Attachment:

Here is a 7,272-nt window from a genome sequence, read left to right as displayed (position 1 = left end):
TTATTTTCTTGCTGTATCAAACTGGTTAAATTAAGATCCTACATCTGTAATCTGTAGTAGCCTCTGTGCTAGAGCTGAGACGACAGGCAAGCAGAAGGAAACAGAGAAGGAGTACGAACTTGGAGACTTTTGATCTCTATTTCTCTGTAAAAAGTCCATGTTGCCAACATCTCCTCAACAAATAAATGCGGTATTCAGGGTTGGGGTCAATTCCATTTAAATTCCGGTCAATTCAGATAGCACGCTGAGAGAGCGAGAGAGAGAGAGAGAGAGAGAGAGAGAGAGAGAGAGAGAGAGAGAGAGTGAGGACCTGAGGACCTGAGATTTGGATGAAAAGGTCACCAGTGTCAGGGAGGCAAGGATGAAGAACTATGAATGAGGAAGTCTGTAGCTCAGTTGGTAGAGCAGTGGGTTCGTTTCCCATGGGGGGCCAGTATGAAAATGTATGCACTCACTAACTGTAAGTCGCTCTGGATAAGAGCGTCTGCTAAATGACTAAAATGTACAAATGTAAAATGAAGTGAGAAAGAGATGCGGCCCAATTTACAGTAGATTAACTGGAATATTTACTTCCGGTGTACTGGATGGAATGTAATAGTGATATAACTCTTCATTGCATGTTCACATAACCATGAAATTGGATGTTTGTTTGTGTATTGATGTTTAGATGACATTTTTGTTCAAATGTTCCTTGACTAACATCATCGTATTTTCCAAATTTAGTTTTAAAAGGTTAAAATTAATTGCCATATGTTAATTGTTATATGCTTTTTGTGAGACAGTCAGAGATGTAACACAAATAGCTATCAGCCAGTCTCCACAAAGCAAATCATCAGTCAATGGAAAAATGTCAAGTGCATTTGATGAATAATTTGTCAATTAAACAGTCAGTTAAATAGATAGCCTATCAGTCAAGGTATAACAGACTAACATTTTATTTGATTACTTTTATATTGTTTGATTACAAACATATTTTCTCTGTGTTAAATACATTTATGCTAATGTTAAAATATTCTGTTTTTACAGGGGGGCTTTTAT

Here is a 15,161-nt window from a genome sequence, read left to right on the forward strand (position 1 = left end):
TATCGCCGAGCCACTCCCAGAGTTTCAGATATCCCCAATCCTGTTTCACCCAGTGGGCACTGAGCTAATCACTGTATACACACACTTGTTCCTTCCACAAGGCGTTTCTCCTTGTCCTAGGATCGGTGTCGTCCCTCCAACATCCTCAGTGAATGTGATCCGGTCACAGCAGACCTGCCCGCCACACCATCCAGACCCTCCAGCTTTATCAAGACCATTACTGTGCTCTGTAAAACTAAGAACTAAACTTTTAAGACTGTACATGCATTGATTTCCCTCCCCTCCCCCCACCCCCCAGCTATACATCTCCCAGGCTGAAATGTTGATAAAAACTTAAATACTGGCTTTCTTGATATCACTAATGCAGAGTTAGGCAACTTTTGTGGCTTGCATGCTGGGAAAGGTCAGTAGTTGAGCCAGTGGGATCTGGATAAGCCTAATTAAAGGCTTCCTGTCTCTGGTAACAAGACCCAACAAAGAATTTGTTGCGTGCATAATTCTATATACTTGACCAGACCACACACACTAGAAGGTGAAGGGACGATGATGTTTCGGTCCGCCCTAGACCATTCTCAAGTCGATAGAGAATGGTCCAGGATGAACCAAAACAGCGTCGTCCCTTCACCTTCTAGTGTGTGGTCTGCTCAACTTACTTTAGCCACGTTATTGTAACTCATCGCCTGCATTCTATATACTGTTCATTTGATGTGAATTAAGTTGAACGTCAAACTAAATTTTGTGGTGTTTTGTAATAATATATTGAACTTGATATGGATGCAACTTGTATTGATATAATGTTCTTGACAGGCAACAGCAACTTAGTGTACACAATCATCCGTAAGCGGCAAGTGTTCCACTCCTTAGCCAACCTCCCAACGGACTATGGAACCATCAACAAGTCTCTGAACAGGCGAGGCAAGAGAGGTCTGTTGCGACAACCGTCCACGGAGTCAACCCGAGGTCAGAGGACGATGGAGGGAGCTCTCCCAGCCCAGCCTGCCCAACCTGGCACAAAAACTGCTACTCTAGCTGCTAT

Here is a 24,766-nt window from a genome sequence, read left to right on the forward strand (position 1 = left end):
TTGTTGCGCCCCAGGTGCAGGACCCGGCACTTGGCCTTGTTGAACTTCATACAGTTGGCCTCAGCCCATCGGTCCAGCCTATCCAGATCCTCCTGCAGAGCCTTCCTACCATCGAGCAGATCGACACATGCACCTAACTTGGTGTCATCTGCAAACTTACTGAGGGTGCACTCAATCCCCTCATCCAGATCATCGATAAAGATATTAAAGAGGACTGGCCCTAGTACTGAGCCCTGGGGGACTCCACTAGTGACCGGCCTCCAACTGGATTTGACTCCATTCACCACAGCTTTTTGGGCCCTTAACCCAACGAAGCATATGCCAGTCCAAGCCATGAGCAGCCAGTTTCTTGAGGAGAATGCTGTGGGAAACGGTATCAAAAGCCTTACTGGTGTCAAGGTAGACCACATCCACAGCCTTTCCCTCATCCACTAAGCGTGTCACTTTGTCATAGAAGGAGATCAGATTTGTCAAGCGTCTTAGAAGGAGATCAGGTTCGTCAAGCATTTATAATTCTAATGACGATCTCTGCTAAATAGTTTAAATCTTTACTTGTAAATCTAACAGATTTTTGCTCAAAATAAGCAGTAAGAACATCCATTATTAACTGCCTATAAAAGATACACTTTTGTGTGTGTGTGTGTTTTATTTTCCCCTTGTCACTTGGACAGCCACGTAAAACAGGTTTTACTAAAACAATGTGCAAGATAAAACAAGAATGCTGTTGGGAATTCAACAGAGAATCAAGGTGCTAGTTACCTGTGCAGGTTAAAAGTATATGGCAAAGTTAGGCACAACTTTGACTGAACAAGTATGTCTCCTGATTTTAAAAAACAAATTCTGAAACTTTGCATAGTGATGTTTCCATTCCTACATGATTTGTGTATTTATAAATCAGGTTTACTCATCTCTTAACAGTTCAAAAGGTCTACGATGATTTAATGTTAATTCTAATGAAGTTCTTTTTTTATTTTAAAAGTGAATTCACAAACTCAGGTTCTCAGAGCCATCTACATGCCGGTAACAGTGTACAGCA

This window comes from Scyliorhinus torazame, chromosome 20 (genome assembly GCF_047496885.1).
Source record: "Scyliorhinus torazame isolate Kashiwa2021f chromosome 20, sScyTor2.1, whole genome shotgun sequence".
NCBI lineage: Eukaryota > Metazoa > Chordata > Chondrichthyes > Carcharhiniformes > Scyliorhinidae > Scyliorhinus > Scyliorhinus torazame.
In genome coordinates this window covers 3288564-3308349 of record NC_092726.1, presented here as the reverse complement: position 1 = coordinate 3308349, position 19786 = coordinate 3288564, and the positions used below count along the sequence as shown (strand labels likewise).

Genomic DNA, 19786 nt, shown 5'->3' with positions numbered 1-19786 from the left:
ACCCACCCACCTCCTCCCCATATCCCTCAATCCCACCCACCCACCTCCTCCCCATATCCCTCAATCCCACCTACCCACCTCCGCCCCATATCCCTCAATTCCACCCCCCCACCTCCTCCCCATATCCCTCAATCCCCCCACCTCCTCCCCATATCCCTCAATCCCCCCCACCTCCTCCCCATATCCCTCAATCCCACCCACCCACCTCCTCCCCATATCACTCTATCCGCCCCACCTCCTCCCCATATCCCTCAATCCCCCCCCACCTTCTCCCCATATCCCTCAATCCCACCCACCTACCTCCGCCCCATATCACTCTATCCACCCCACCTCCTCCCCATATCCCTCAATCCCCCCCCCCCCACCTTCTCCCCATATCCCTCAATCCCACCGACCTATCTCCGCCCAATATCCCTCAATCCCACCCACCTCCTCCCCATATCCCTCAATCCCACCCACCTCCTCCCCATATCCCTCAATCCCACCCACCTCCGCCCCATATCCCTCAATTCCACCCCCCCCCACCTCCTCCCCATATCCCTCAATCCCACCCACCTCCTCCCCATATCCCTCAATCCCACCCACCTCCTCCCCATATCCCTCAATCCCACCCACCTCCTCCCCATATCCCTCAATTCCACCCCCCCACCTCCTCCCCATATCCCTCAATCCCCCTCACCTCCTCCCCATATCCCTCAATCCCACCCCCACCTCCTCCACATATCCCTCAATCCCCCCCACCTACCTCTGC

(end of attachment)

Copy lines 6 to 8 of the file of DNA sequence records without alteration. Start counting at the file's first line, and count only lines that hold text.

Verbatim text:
TTGTTGCGCCCCAGGTGCAGGACCCGGCACTTGGCCTTGTTGAACTTCATACAGTTGGCCTCAGCCCATCGGTCCAGCCTATCCAGATCCTCCTGCAGAGCCTTCCTACCATCGAGCAGATCGACACATGCACCTAACTTGGTGTCATCTGCAAACTTACTGAGGGTGCACTCAATCCCCTCATCCAGATCATCGATAAAGATATTAAAGAGGACTGGCCCTAGTACTGAGCCCTGGGGGACTCCACTAGTGACCGGCCTCCAACTGGATTTGACTCCATTCACCACAGCTTTTTGGGCCCTTAACCCAACGAAGCATATGCCAGTCCAAGCCATGAGCAGCCAGTTTCTTGAGGAGAATGCTGTGGGAAACGGTATCAAAAGCCTTACTGGTGTCAAGGTAGACCACATCCACAGCCTTTCCCTCATCCACTAAGCGTGTCACTTTGTCATAGAAGGAGATCAGATTTGTCAAGCGTCTTAGAAGGAGATCAGGTTCGTCAAGCATTTATAATTCTAATGACGATCTCTGCTAAATAGTTTAAATCTTTACTTGTAAATCTAACAGATTTTTGCTCAAAATAAGCAGTAAGAACATCCATTATTAACTGCCTATAAAAGATACACTTTTGTGTGTGTGTGTGTTTTATTTTCCCCTTGTCACTTGGACAGCCACGTAAAACAGGTTTTACTAAAACAATGTGCAAGATAAAACAAGAATGCTGTTGGGAATTCAACAGAGAATCAAGGTGCTAGTTACCTGTGCAGGTTAAAAGTATATGGCAAAGTTAGGCACAACTTTGACTGAACAAGTATGTCTCCTGATTTTAAAAAACAAATTCTGAAACTTTGCATAGTGATGTTTCCATTCCTACATGATTTGTGTATTTATAAATCAGGTTTACTCATCTCTTAACAGTTCAAAAGGTCTACGATGATTTAATGTTAATTCTAATGAAGTTCTTTTTTTATTTTAAAAGTGAATTCACAAACTCAGGTTCTCAGAGCCATCTACATGCCGGTAACAGTGTACAGCA

This window comes from Scyliorhinus torazame, chromosome 20 (genome assembly GCF_047496885.1).
Source record: "Scyliorhinus torazame isolate Kashiwa2021f chromosome 20, sScyTor2.1, whole genome shotgun sequence".